Here’s an interesting problem: imagine a user who says they’re only able to access even-numbered IPs in a destination subnet. “Help!”, they say in the ticket. “I can’t leave the office until this is fixed, and I need to leave now because my seven large sons require their tri-daily feed of protein shakes. They will whither and die unless I nourish them immediately. The fate of my powerful sons is in your hands, and yours alone.”

This exact problem came in to us recently. Well, apart from the bit about the large sons.

Now, even if you’re an experienced network engineer it wouldn’t surprise me if you didn’t know what technology could cause this problem – because even though you’ve used the technology for your whole networking career, it’s taught so badly that not even 2% of engineers actually know it. Where did I get that 2% number? The most reliable of all sources: my imagination.

The answer lies in an interesting quirk of wildcard masks: something we’re taught when we first do our CCN… sorry, I mean when we do our certification with “other vendors”. 😉 See, we’re only told part of the wildcard mask story. They’re actually really powerful, and allow you to easily and elegantly do things far beyond the strict rules of subnet masks. If this is news to you, then gosh darnit this is the blog post you’ve spent your entire life hoping for!



Yep: my reasoning is that most people are far more familiar with wildcard masks on Cisco, because you *have* to use them in access lists on routers.

When you make firewall filters in Junos, you configure what appears to be a subnet mask, so people don’t immediately associate wildcards with Juniper. But as we’ll see, you can absolutely use them on Juniper too – and, in my humble fanboy opinion, Junos makes them a h*ck (heck) of a lot easier to conceptualise and use.

So, we’ll do it Cisco first, because if you’re reading this then you’re almost certainly more used to Cisco wildcard logic. Then, once you’ve got that down, we’ll do Junos – and in doing so, I’ll take you to levels of pleasure that you didn’t even know you were capable of feeling.



So, if you’re anything like me (ie a geek who mainly got into networking to make sure that his access to memes adheres to a strict 99.99999% uptime SLA), you probably felt very frustrated back in the day when you went to your introduction-to-networking course, and learned that the “subnet” part of a Cisco access list is configured differently to a normal subnet mask.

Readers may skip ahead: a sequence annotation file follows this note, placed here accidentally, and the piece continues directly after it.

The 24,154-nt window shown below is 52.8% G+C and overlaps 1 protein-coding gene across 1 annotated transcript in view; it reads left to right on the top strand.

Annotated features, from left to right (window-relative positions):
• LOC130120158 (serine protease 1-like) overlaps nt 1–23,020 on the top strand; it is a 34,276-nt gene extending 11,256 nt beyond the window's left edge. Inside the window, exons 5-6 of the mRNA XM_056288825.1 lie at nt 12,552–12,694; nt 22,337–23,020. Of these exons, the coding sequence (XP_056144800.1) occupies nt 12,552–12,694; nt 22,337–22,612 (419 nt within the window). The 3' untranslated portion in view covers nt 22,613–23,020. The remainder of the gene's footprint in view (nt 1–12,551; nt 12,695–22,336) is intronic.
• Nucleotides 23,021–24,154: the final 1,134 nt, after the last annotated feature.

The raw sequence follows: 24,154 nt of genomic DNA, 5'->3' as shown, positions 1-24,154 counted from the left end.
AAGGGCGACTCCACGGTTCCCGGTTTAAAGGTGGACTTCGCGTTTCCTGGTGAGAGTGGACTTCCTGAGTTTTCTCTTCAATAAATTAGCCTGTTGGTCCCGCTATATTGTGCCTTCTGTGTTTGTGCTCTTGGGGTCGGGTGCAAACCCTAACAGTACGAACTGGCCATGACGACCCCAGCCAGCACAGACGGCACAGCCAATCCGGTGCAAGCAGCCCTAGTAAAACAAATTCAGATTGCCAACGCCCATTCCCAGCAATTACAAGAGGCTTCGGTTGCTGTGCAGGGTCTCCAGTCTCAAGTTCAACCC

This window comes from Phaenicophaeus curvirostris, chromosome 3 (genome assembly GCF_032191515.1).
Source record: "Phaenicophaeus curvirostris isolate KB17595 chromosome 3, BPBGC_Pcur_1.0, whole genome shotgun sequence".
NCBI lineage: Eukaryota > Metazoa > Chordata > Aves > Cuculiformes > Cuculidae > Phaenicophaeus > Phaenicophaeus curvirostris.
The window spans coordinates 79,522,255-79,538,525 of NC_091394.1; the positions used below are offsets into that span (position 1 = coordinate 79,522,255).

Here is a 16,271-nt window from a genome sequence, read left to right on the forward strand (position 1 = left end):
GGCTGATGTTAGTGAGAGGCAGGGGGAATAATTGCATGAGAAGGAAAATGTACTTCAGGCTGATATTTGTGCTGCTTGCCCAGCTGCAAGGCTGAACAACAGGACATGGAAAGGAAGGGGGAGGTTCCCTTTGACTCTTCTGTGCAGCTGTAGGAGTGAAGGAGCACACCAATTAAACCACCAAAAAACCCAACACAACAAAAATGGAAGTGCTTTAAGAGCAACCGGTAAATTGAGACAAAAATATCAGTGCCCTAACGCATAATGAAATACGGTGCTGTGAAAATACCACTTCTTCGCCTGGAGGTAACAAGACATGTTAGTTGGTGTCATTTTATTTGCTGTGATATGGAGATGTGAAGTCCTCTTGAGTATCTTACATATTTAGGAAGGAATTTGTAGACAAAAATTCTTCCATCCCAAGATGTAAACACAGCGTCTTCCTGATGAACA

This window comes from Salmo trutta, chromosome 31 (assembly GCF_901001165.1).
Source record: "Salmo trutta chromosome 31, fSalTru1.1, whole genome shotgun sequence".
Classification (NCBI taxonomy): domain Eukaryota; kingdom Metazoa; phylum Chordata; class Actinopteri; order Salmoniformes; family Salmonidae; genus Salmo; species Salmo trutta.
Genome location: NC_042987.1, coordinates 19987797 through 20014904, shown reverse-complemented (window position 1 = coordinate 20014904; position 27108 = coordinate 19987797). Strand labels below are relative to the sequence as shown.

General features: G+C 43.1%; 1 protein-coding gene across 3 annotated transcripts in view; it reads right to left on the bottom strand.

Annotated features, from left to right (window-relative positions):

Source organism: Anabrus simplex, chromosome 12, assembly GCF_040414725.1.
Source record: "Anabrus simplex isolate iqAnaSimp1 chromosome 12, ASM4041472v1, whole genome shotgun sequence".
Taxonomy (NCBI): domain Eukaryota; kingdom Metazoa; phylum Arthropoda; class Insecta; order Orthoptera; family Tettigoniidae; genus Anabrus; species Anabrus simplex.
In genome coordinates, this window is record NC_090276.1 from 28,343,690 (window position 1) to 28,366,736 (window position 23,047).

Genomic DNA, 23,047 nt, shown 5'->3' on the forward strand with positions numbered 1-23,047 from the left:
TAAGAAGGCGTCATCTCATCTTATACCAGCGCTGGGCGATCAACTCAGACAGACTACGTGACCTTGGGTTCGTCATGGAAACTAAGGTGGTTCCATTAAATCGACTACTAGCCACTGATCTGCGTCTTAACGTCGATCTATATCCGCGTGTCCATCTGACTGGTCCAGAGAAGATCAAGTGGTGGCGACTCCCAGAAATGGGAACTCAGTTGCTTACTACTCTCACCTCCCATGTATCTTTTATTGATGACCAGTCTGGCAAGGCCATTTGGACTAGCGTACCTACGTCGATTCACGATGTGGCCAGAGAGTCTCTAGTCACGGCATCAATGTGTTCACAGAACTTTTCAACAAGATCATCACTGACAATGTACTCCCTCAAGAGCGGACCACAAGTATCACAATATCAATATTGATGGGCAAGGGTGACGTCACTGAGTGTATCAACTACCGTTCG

For example, when you configure an interface, you set the IP as “” – but when you configure an access list, you do it as “access-list 1 permit“. Why? WHY??

Three separate teachers gave me this answer: “for backwards compatibility purposes”. They told me that wildcard masks came about before subnetting – in other words, when IPs were classful – and because they’ve always been configured in this way, we still do it today. Now, this may or may not be true. I don’t know. And sadly, the 1980s were so long ago that there’s literally no-one alive on the planet today from those times who we could ask. Don’t trust anyone in the comments who claims to be from those times, and therefore knows the truth: they’re no more reliable a source of historical fact than the Bayeux Tapestry, or the first season of Friends.

(Jokes: if you actually know if this is true or not, please comment!)

But in any case, it turns out that they missed a perfect opportunity to explain a crucial concept to me. And indeed, the truth of wildcard masks is almost never covered in any CCNA training, whether official or unofficial.

See, it turns out that a wildcard mask isn’t *just* a subnet mask with the bits inverted. Yes, it’s true that you write as – in other words, “the first three octets of the IP address have to stay the same, but the fourth octet can be whatever you like”. But did you know that you could have a wildcard mask of

Imagine this:

access-list 101 permit ip any

This access list would permit you access to,,… in other words, the real difference is that with wildcard masks, the “significant bits” don’t all need to be contiguous (in a row) like they do in a subnet mask. That means that you can actually do some incredibly precise and powerful stuff with them!



Good question!

Take a look at this sweet topology:

Then, believe me when I tell you, with my hand on my heart, that I’ve put an access list on Router 1’s Fa2/0 interface, filtering inbound traffic: